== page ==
5. Flexibility: The meaning of this term is inextricably linked to the concepts of smartworking and homeworking. The term has been in the labour lexicon since the 1990s, particularly regarding the concepts of pay and protection, but it now covers the entire organisation of work. Flexibility nowadays is mainly tied in with working arrangements and working hours, which many analysts and entrepreneurs predict will become increasingly hybrid. Work will increasingly be partially on-site and partially remote. Offices, in turn, will become places to meet only occasionally.
6. Soft skill: This term has a longstanding place in the labour dictionary, and yet the lockdown has added new meanings. Recruitment in companies is no longer done by looking only at the hard skills of candidates, but also at their soft skills needed to cope with unforeseen events and sudden changes. The set of required soft skills has changed. Diversity and varied experiences are among the first details a recruiter looks out for, in search of new people who can adapt to different situations, especially in times of pandemic and smartworking, without losing skills such as empathy and interpersonal skills. Even from a distance.
7. Empathy: The advent of the pandemic has altered human relations amongst co-workers. Companies increasingly need leaders and figures capable of building better relationships at human and professional levels. This is where empathy comes in, i.e. the ability to understand others beyond normal business communication. While building empathy from a distance is no easy task, it is nevertheless a necessary step to cultivating better working relationships and thus happier and more productive employees.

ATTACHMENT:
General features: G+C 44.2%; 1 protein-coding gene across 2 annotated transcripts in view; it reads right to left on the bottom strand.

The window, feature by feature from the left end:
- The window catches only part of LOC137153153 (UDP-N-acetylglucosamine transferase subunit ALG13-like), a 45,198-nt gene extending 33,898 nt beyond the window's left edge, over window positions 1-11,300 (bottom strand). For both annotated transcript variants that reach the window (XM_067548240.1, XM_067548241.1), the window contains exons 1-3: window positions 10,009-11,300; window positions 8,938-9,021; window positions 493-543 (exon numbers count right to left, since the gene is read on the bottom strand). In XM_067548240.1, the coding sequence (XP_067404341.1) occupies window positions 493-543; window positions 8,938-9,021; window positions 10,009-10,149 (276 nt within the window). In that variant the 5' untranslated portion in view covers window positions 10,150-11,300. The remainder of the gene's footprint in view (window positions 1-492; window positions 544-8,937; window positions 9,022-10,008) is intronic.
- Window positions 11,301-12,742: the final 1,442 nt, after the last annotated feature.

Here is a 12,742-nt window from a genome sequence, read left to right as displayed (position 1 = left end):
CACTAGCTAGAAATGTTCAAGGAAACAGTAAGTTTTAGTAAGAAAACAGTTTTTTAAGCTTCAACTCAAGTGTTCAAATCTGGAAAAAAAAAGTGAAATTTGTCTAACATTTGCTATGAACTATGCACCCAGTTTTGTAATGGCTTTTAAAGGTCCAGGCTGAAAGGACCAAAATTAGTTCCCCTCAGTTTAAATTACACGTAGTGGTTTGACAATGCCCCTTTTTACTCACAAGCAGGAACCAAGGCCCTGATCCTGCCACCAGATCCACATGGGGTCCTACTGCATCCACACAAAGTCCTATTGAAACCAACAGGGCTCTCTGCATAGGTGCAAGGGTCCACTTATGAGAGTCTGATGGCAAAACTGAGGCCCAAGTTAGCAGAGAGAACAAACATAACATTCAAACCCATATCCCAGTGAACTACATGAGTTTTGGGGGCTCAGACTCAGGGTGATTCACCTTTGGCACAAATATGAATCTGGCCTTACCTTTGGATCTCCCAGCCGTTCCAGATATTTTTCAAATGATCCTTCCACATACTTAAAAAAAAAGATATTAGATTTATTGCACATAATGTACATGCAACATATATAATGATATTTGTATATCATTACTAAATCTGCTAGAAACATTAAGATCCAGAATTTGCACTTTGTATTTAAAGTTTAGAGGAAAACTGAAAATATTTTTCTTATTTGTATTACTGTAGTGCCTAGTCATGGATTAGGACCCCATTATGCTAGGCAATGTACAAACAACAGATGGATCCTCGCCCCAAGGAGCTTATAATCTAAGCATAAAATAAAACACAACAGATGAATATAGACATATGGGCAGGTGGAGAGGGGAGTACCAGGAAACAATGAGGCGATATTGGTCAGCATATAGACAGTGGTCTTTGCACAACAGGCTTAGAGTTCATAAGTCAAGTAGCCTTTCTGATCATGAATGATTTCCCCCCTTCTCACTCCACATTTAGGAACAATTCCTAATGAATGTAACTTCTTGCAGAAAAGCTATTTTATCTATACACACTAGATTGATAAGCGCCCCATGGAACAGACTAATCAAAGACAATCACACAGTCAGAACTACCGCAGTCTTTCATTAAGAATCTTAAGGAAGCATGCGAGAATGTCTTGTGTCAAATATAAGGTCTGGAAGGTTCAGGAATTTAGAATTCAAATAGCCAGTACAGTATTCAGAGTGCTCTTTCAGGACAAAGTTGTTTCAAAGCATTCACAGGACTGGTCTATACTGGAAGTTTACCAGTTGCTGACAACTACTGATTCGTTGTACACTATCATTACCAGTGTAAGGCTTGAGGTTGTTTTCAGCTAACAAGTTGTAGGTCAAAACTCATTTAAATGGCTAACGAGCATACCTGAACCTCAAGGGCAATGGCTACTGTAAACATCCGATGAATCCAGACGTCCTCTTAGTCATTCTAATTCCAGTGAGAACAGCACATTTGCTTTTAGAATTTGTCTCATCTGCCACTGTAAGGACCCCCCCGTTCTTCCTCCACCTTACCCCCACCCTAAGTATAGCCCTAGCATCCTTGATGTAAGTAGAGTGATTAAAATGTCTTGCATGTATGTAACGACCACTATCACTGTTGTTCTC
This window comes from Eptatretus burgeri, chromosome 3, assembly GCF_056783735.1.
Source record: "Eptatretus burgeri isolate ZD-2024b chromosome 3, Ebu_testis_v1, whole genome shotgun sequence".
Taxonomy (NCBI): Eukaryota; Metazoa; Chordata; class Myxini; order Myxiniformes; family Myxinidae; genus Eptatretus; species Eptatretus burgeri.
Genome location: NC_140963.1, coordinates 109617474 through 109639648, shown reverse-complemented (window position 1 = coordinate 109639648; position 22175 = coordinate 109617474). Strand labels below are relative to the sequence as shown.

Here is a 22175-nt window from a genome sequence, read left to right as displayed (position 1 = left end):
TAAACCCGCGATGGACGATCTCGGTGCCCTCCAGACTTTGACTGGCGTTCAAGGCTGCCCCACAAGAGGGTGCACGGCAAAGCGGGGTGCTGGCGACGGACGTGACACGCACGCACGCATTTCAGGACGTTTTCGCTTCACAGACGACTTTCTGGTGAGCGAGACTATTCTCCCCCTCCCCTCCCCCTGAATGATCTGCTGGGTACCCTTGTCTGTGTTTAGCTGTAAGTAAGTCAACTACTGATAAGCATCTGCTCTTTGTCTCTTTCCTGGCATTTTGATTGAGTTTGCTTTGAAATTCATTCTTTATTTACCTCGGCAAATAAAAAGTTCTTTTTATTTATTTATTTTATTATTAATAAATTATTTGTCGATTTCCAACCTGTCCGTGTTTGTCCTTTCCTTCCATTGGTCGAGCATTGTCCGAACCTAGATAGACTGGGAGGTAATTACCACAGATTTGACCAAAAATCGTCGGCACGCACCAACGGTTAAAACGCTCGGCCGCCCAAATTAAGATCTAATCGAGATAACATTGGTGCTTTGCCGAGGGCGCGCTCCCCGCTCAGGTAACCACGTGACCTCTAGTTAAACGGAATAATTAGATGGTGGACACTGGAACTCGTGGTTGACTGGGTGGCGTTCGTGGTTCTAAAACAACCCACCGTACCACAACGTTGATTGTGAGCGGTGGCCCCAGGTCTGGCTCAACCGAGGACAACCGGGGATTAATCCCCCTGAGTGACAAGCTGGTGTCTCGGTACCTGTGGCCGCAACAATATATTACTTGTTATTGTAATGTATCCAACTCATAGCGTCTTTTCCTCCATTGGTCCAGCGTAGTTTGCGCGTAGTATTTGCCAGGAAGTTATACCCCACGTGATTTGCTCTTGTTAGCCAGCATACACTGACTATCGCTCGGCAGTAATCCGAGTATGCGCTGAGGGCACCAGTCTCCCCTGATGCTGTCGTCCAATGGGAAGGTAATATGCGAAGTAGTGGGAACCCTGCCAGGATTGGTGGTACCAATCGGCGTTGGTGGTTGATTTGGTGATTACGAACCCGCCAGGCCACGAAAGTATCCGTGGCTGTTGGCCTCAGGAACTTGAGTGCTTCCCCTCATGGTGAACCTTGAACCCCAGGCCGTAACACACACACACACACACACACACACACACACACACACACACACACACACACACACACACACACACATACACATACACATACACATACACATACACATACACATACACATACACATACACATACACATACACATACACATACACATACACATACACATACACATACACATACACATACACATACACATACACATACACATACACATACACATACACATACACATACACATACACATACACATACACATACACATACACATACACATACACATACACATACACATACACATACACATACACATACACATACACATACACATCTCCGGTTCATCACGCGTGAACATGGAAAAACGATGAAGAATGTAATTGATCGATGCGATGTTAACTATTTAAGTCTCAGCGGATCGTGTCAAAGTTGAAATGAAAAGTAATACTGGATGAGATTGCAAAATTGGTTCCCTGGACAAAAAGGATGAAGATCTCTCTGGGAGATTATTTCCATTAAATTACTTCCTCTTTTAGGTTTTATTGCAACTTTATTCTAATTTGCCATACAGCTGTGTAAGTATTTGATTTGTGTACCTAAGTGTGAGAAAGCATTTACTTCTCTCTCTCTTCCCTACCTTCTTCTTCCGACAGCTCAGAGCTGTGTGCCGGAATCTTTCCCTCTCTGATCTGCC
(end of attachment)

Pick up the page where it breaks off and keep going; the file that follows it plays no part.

8. Reskilling: The world of work is changing and so are its demands. This makes it essential to continually refresh oneself and keep up with the times. Reskilling means developing skills that enable an employee to take a different path, a real re-qualification path applied to people and skills. An essential process for workers and companies themselves: while workers can see effective progress in their working environment, the latter have the opportunity to retain their employees while avoiding the risk of losing them to competitors.
9. Upskilling: Not to be confused with reskilling. Upskilling lets employees upgrade their own skills so that they can do their work more efficiently and effectively. Younger generations expect continuous upskilling from companies to see a real leap in quality within the working environment. Companies also benefit from such an arrangement: with workers who are better trained in the latest trends, the company will also be more competitive.
10. Productivity: This has always been a thorny issue for the Italian business world, given the constant decline in all indices. The lockdown, however, seems to have reversed that course. This is shown by the study 'What 12,000 Employees Have to Say about the Future of Remote Work' involving workers in the UK, Germany and Italy before and after the pandemic, which found that 75% of employees found themselves more productive in individual jobs during the lockdown, while the percentage dropped to 51% in group jobs. This is a major challenge for managers in the post-pandemic phase, when some workers will return to work and others will stay at home.